Online spatial data visualisation tools offer an important avenue for translating scientific research into action to promote the public’s health, and to reduce health inequalities that may emerge from environmental inequities.
At a time when many local authorities lack resources and in-house tools, these online tools have a clear decision-support role to play, and are becoming increasingly popular. There remains a significant knowledge gap with regards to understanding the demand for these tools, and their potential, acceptability, affordability, financial sustainability, and how they are used in practice.
The application of this learning could help to reduce time and resource costs for researchers developing such tools in the future. This project will address these areas of interest using a combination of case study research, online questionnaires, semi-structured one-to-one interviews, intelligence gathering and consensus building workshops.
The collaborative approach aims to learn from the reflections of key stakeholders, and from the developers of existing tools within academic, local authority and national policy settings.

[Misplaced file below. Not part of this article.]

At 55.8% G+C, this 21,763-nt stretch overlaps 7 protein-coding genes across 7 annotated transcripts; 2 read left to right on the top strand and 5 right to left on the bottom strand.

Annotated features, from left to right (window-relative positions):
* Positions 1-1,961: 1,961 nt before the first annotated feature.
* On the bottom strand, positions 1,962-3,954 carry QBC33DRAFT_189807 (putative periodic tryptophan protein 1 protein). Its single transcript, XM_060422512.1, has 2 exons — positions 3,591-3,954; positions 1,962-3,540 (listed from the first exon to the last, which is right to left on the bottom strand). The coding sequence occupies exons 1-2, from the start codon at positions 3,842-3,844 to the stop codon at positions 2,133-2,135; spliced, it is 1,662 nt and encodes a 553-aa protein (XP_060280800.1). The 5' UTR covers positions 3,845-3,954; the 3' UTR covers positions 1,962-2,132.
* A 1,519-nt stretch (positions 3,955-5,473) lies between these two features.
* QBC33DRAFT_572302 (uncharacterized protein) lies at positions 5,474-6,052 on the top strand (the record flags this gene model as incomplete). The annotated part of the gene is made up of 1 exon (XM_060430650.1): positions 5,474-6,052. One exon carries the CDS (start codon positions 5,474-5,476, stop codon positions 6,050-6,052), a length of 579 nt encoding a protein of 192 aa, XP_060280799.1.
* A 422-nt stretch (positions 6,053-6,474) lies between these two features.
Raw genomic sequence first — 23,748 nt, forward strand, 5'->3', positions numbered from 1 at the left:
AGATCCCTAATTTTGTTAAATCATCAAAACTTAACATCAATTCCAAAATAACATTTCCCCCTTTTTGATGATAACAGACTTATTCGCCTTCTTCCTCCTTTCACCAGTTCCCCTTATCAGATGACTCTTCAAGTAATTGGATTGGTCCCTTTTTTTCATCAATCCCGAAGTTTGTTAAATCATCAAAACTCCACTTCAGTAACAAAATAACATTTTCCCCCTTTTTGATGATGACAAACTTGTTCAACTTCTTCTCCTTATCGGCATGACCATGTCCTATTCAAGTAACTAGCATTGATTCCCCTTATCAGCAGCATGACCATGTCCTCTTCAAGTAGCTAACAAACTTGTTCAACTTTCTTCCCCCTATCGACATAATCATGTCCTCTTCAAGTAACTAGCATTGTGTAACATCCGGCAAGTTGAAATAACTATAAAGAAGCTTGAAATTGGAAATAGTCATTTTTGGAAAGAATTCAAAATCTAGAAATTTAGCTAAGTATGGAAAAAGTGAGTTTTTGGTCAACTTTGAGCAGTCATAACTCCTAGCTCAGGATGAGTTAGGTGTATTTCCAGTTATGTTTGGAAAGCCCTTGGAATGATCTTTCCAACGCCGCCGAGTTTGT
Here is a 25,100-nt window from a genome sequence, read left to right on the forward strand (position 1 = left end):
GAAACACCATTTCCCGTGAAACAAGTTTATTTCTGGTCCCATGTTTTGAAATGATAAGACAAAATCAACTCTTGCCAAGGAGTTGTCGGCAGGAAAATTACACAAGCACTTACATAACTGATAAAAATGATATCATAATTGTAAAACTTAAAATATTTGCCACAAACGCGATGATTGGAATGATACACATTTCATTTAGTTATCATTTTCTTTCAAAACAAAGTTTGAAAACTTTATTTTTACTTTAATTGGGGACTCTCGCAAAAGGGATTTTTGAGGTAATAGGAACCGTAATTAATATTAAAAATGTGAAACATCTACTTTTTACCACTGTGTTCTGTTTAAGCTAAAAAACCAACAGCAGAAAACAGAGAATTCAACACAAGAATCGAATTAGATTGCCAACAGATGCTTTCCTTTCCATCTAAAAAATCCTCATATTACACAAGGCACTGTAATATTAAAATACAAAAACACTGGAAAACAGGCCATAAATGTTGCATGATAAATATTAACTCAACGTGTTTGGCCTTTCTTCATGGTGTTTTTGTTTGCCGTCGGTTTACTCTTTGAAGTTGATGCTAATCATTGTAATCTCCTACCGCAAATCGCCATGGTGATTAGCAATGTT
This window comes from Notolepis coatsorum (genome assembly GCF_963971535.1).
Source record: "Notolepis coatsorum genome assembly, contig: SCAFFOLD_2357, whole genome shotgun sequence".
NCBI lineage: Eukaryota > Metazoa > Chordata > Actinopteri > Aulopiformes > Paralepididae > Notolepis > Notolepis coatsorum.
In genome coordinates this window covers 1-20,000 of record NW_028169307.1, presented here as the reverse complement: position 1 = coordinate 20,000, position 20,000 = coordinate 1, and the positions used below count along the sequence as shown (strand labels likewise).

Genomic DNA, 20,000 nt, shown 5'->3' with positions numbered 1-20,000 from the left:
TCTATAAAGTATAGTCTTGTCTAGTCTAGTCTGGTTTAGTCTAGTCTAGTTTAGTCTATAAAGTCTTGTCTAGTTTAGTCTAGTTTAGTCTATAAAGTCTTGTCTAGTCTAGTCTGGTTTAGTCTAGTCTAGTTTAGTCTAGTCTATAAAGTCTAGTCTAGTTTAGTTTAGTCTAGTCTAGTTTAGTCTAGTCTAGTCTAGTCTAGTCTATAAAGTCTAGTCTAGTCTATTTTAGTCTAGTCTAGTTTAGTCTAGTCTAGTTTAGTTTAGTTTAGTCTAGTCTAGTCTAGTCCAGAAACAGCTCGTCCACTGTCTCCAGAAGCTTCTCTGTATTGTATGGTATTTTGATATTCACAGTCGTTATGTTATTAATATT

The recently developed Food environment assessment tool (Feat) and the Propensity to Cycle Tool (PCT) will be used as case studies, while also learning from a wider range of examples.
The project will produce nine formal outputs over 18 months. This will include three academic journal articles, including a general framework for the development of future data-driven tools, and six non-academic outputs, including the development of Feat 2.0 to support local authority policy and practice.
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TagsCost savingDecision-makingEnvironmental inequalitiesFood environmentFood policyHealth inequalitiesLocal authorityOnline toolPolicySpatial data visualisationTool